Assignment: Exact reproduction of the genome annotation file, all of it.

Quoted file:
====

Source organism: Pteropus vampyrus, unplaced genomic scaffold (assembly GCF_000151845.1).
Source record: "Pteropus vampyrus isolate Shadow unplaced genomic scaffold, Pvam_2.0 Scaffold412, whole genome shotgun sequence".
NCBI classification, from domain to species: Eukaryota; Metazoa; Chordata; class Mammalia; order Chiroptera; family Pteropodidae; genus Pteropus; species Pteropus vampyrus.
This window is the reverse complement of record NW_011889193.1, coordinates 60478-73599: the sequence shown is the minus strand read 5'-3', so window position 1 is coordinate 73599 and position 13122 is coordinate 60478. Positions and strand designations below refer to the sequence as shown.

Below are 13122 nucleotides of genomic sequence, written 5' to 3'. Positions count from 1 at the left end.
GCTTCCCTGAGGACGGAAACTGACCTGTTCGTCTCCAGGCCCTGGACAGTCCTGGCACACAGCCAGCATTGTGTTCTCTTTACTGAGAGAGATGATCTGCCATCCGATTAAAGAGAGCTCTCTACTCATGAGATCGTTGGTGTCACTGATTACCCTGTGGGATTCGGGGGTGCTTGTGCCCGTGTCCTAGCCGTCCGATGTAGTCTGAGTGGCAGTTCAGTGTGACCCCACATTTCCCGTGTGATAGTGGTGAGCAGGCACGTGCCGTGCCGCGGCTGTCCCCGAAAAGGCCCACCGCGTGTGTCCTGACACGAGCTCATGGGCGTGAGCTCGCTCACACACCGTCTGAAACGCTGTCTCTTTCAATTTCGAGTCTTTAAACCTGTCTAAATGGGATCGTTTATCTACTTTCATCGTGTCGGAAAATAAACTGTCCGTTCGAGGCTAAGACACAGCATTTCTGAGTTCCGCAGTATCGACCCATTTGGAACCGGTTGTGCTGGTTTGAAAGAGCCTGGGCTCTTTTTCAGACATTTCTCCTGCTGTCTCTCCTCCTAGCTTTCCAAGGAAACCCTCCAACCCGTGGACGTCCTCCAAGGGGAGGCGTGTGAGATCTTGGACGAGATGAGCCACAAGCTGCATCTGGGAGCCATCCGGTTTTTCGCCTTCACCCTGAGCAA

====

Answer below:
Source organism: Pteropus vampyrus, unplaced genomic scaffold (assembly GCF_000151845.1).
Source record: "Pteropus vampyrus isolate Shadow unplaced genomic scaffold, Pvam_2.0 Scaffold412, whole genome shotgun sequence".
NCBI classification, from domain to species: Eukaryota; Metazoa; Chordata; class Mammalia; order Chiroptera; family Pteropodidae; genus Pteropus; species Pteropus vampyrus.
This window is the reverse complement of record NW_011889193.1, coordinates 60478-73599: the sequence shown is the minus strand read 5'-3', so window position 1 is coordinate 73599 and position 13122 is coordinate 60478. Positions and strand designations below refer to the sequence as shown.

Below are 13122 nucleotides of genomic sequence, written 5' to 3'. Positions count from 1 at the left end.
GCTTCCCTGAGGACGGAAACTGACCTGTTCGTCTCCAGGCCCTGGACAGTCCTGGCACACAGCCAGCATTGTGTTCTCTTTACTGAGAGAGATGATCTGCCATCCGATTAAAGAGAGCTCTCTACTCATGAGATCGTTGGTGTCACTGATTACCCTGTGGGATTCGGGGGTGCTTGTGCCCGTGTCCTAGCCGTCCGATGTAGTCTGAGTGGCAGTTCAGTGTGACCCCACATTTCCCGTGTGATAGTGGTGAGCAGGCACGTGCCGTGCCGCGGCTGTCCCCGAAAAGGCCCACCGCGTGTGTCCTGACACGAGCTCATGGGCGTGAGCTCGCTCACACACCGTCTGAAACGCTGTCTCTTTCAATTTCGAGTCTTTAAACCTGTCTAAATGGGATCGTTTATCTACTTTCATCGTGTCGGAAAATAAACTGTCCGTTCGAGGCTAAGACACAGCATTTCTGAGTTCCGCAGTATCGACCCATTTGGAACCGGTTGTGCTGGTTTGAAAGAGCCTGGGCTCTTTTTCAGACATTTCTCCTGCTGTCTCTCCTCCTAGCTTTCCAAGGAAACCCTCCAACCCGTGGACGTCCTCCAAGGGGAGGCGTGTGAGATCTTGGACGAGATGAGCCACAAGCTGCATCTGGGAGCCATCCGGTTTTTCGCCTTCACCCTGAGCAA